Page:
What to Know About Bed Bugs’ Life Cycle
Often invading homes undetected, learn the life cycle of bed bugs so you can effectively face and fight this persistent parasite head-on.
A huge nuisance pest that holes up in soft, warm and tiny spaces, the common adult bed bug (Cimex lectularius) is almost microscopic, about the size of an apple seed. It is distinguished by its brownish-yellow-to-rusty-red color, flat oval body and a beak-like mouth for piercing and sucking. Newly-hatched nymphs are a translucent light brown.
Feeding on the blood of animals and humans, a bed bug’s bite isn’t painful nor does it carry diseases. But it can leave behind unsightly red, itchy welts.
The Bed Bug Life Cycle
Here is an introduction to a bed bug’s life cycle — a process that takes less than 40 days to complete.
About the size of a speck of dust, a bed bug egg looks like a grain of salt. Once a female lays her eggs, they hatch into nymphs in less than a week, depending on the room’s temperature.
For a nymph to mature into an adult bed bug, it must pass through five steps, shedding its exoskeleton at each point. This requires a meal of blood to move on to the next level. Under optimal conditions and with a consistent host on hand, a bed bug can fully develop in about a month.
Unique to the Cimicid family, bed bugs mate using a method called traumatic insemination. Without getting too graphic, basically the male stabs his reproductive organ through the female’s abdominal wall into her genitalia, called the Organ of Berlese. The sperm is released into the cavity where egg fertilization takes place.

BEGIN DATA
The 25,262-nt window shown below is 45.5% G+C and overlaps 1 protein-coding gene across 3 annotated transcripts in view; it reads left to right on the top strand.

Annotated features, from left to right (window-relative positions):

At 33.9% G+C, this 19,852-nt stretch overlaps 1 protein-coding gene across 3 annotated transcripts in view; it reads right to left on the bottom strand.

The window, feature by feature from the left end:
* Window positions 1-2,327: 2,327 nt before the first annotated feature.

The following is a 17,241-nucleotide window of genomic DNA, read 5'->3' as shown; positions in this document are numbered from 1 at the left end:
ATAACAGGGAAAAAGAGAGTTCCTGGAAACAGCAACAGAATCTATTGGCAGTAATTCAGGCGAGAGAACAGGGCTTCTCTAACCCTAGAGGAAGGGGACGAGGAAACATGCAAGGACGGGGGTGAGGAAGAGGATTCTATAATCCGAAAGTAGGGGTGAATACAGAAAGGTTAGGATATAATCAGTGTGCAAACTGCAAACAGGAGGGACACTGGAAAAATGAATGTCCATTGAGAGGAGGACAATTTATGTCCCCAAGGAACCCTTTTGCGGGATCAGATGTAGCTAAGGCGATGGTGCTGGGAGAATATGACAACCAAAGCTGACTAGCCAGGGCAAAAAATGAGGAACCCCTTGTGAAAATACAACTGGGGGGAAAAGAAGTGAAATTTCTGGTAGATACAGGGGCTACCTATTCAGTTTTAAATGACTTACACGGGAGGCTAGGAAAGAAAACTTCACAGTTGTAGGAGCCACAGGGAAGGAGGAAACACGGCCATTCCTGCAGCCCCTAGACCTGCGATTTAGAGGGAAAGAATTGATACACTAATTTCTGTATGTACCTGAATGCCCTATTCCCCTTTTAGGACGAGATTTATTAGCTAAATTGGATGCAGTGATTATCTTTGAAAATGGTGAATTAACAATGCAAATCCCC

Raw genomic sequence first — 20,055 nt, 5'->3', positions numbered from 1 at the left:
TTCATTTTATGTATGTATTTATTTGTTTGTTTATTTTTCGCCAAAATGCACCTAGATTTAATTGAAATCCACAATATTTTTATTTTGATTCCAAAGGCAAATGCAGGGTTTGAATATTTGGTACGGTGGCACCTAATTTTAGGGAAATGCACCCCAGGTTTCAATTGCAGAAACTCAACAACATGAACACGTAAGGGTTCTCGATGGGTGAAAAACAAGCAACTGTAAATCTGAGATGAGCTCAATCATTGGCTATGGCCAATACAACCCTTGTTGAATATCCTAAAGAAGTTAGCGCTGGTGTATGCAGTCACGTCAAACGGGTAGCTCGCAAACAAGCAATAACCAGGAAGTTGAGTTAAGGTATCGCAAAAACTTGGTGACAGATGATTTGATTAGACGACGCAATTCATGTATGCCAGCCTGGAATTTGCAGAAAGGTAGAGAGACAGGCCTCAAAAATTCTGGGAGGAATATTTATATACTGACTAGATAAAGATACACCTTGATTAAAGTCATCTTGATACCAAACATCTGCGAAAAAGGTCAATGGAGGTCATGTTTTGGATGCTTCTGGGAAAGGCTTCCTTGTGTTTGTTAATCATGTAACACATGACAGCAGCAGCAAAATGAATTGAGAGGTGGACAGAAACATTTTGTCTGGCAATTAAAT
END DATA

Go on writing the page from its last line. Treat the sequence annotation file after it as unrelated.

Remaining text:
Some females mate only once while other are stabbed multiple times. If the female runs out of sperm to fertilize her eggs, she has to mate again. However, she can easily mate with her offspring.
Bed Bug Lifespan
The lifespan of a bed bug, from beginning to end, is between 99 and 300 days.
Over her lifetime, a single female bed bug can lay hundreds of eggs into the seams of your mattresses and box springs. That’s why it’s so important for homeowners to catch the problem early. And given the stubbornness of this pest, it’s highly recommended that you get a professional exterminator involved before things spiral out of control.
Pro Tip: To find out if you have bed bugs, Ed Spicer of Pest Strategies says, “Depending on the size of the infestation, you might have to look very hard before you find the culprit and stop the spreading.”
How Long Do Bed Bugs Live Without a Host?
According to Dini M. Miller and Andrea Polanco of Virginia Tech’s Department of Entomology, a recent laboratory study showed that “on average, starved bed bugs (at any life stage) held at room temperature will die within 70 days. Most likely these bed bugs are dying of dehydration, rather than starving to death. Because bed bugs have no source of hydration other than their blood meal, dehydration is the greatest natural threat to their survival while living in the indoor environment.”
Without you or animals in the house, bed bugs can’t survive.